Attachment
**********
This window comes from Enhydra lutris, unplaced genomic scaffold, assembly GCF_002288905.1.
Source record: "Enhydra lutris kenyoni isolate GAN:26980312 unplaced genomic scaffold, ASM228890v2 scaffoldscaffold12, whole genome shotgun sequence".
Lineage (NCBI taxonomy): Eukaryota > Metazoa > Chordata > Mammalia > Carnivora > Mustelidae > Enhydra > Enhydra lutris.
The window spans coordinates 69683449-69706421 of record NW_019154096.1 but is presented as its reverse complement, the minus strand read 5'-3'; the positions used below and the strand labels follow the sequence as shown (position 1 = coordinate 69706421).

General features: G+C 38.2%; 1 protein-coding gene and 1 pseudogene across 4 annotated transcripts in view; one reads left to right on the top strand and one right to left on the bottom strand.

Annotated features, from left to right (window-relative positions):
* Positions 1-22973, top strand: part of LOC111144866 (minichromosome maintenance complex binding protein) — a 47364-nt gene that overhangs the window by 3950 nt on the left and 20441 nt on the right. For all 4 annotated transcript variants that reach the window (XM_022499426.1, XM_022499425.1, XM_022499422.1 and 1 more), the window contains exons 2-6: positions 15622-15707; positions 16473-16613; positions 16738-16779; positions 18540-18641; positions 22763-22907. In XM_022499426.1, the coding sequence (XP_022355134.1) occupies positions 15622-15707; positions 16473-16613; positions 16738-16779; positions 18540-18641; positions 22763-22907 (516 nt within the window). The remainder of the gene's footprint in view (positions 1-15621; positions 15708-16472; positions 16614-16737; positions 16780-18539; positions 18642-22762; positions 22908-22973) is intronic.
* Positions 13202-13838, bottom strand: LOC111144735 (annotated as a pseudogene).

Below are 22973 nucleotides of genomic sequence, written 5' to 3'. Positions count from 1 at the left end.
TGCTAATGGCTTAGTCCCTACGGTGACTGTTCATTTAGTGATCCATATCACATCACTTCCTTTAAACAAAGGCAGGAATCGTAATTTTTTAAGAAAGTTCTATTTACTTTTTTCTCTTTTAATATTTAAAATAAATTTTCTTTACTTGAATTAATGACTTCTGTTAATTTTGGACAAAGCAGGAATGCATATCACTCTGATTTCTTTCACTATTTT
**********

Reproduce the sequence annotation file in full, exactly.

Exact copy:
This window comes from Enhydra lutris, unplaced genomic scaffold, assembly GCF_002288905.1.
Source record: "Enhydra lutris kenyoni isolate GAN:26980312 unplaced genomic scaffold, ASM228890v2 scaffoldscaffold12, whole genome shotgun sequence".
Lineage (NCBI taxonomy): Eukaryota > Metazoa > Chordata > Mammalia > Carnivora > Mustelidae > Enhydra > Enhydra lutris.
The window spans coordinates 69683449-69706421 of record NW_019154096.1 but is presented as its reverse complement, the minus strand read 5'-3'; the positions used below and the strand labels follow the sequence as shown (position 1 = coordinate 69706421).

General features: G+C 38.2%; 1 protein-coding gene and 1 pseudogene across 4 annotated transcripts in view; one reads left to right on the top strand and one right to left on the bottom strand.

Annotated features, from left to right (window-relative positions):
* Positions 1-22973, top strand: part of LOC111144866 (minichromosome maintenance complex binding protein) — a 47364-nt gene that overhangs the window by 3950 nt on the left and 20441 nt on the right. For all 4 annotated transcript variants that reach the window (XM_022499426.1, XM_022499425.1, XM_022499422.1 and 1 more), the window contains exons 2-6: positions 15622-15707; positions 16473-16613; positions 16738-16779; positions 18540-18641; positions 22763-22907. In XM_022499426.1, the coding sequence (XP_022355134.1) occupies positions 15622-15707; positions 16473-16613; positions 16738-16779; positions 18540-18641; positions 22763-22907 (516 nt within the window). The remainder of the gene's footprint in view (positions 1-15621; positions 15708-16472; positions 16614-16737; positions 16780-18539; positions 18642-22762; positions 22908-22973) is intronic.
* Positions 13202-13838, bottom strand: LOC111144735 (annotated as a pseudogene).

Below are 22973 nucleotides of genomic sequence, written 5' to 3'. Positions count from 1 at the left end.
TGCTAATGGCTTAGTCCCTACGGTGACTGTTCATTTAGTGATCCATATCACATCACTTCCTTTAAACAAAGGCAGGAATCGTAATTTTTTAAGAAAGTTCTATTTACTTTTTTCTCTTTTAATATTTAAAATAAATTTTCTTTACTTGAATTAATGACTTCTGTTAATTTTGGACAAAGCAGGAATGCATATCACTCTGATTTCTTTCACTATTTT